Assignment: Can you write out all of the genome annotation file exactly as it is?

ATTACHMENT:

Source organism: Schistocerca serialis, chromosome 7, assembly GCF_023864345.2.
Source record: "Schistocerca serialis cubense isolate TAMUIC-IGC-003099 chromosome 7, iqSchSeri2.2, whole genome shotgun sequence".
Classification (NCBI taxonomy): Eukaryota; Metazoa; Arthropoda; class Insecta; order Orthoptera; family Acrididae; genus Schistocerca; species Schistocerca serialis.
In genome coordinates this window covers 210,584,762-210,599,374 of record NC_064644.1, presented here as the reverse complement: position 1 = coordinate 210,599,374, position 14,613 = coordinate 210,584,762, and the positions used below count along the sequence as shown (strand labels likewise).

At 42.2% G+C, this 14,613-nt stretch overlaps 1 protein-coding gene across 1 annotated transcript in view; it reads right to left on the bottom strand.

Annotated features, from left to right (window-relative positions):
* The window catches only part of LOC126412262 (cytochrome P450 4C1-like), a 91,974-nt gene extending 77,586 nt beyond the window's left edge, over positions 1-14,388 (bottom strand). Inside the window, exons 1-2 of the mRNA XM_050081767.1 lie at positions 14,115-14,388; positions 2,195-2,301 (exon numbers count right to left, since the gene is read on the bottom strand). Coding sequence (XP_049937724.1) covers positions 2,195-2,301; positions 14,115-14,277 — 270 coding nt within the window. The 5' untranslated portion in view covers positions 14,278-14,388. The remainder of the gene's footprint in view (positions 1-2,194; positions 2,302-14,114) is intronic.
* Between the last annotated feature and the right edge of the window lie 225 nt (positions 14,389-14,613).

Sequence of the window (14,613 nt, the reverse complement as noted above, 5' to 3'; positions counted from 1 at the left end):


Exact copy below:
Source organism: Schistocerca serialis, chromosome 7, assembly GCF_023864345.2.
Source record: "Schistocerca serialis cubense isolate TAMUIC-IGC-003099 chromosome 7, iqSchSeri2.2, whole genome shotgun sequence".
Classification (NCBI taxonomy): Eukaryota; Metazoa; Arthropoda; class Insecta; order Orthoptera; family Acrididae; genus Schistocerca; species Schistocerca serialis.
In genome coordinates this window covers 210,584,762-210,599,374 of record NC_064644.1, presented here as the reverse complement: position 1 = coordinate 210,599,374, position 14,613 = coordinate 210,584,762, and the positions used below count along the sequence as shown (strand labels likewise).

At 42.2% G+C, this 14,613-nt stretch overlaps 1 protein-coding gene across 1 annotated transcript in view; it reads right to left on the bottom strand.

Annotated features, from left to right (window-relative positions):
* The window catches only part of LOC126412262 (cytochrome P450 4C1-like), a 91,974-nt gene extending 77,586 nt beyond the window's left edge, over positions 1-14,388 (bottom strand). Inside the window, exons 1-2 of the mRNA XM_050081767.1 lie at positions 14,115-14,388; positions 2,195-2,301 (exon numbers count right to left, since the gene is read on the bottom strand). Coding sequence (XP_049937724.1) covers positions 2,195-2,301; positions 14,115-14,277 — 270 coding nt within the window. The 5' untranslated portion in view covers positions 14,278-14,388. The remainder of the gene's footprint in view (positions 1-2,194; positions 2,302-14,114) is intronic.
* Between the last annotated feature and the right edge of the window lie 225 nt (positions 14,389-14,613).

Sequence of the window (14,613 nt, the reverse complement as noted above, 5' to 3'; positions counted from 1 at the left end):